This is an archived article that was published on sltrib.com in 2017, and information in the article may be outdated. It is provided only for personal research purposes and may not be reprinted.
Washington • President Donald Trump met last week with Russian Foreign Minister Sergey Lavrov and Ambassador Sergey Kislyak in the Oval Office, but Kislyak's U.S. counterpart was not present.
That's because the United States does not have an ambassador to Russia.
The Trump administration confirmed more than two months ago that former Utah Gov. Jon Huntsman had been offered and accepted the role as America's top envoy to Russia, but the White House has yet to formally nominate him.
A senior White House official told The Salt Lake Tribune recently there was no problem with Huntsman's nomination and noted that vetting, especially with someone who travels internationally as much as Huntsman, takes time.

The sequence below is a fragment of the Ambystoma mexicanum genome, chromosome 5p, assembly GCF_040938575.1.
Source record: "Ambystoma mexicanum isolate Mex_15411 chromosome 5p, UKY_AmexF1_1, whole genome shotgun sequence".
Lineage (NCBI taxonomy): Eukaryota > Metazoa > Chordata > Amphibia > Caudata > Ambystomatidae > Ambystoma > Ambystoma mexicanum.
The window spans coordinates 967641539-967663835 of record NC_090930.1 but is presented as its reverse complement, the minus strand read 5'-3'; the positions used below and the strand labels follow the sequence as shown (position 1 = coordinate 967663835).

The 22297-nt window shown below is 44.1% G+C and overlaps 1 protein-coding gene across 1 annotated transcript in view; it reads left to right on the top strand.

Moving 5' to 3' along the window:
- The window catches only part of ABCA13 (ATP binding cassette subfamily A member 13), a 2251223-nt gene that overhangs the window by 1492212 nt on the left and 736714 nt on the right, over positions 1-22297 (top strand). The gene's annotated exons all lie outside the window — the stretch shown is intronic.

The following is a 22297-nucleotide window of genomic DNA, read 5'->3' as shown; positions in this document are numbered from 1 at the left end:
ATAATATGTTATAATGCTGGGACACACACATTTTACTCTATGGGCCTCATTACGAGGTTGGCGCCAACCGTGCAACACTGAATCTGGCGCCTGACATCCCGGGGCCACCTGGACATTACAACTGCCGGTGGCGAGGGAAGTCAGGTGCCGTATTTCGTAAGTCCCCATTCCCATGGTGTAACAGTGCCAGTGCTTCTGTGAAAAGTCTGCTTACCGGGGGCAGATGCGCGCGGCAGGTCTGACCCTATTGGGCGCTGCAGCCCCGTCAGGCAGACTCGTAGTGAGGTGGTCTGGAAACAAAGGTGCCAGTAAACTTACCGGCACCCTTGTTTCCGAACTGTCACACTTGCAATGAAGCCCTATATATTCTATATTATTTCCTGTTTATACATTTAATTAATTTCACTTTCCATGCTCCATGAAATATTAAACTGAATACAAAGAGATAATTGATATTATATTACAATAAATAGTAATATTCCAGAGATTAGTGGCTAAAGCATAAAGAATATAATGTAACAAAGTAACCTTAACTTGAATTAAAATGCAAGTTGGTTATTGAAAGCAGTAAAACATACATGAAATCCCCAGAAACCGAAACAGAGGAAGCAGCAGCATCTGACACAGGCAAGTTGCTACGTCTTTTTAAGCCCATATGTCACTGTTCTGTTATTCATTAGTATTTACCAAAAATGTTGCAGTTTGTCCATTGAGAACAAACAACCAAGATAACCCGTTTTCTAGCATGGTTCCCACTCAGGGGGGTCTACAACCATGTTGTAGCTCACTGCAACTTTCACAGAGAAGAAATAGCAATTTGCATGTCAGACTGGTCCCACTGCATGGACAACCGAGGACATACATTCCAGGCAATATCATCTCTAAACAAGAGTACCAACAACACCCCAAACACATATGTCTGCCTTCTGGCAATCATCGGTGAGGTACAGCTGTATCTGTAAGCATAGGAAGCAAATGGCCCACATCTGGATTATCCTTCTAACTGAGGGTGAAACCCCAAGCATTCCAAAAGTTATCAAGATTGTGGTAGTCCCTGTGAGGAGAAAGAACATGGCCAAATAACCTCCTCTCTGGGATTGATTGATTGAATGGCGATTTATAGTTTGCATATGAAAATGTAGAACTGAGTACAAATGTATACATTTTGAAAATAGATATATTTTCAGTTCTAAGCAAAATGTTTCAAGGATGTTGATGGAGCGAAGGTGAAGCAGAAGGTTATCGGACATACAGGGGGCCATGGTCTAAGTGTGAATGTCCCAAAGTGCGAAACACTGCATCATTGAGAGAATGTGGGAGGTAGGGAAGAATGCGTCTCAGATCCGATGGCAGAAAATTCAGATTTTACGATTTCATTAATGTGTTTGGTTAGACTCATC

But with the cloud over the White House of an FBI and Senate investigation into Moscow's meddling in the U.S. presidential election, and whether there was any collusion with the Trump team, Huntsman's nomination may be delayed.
Huntsman was not part of Trump's campaign and after the "Access Hollywood" video emerged of Trump talking about forcing himself on women, Huntsman called for the Republican presidential nominee to leave the ticket. But that may not matter in his Senate confirmation, where the Russia interference would be the main subject.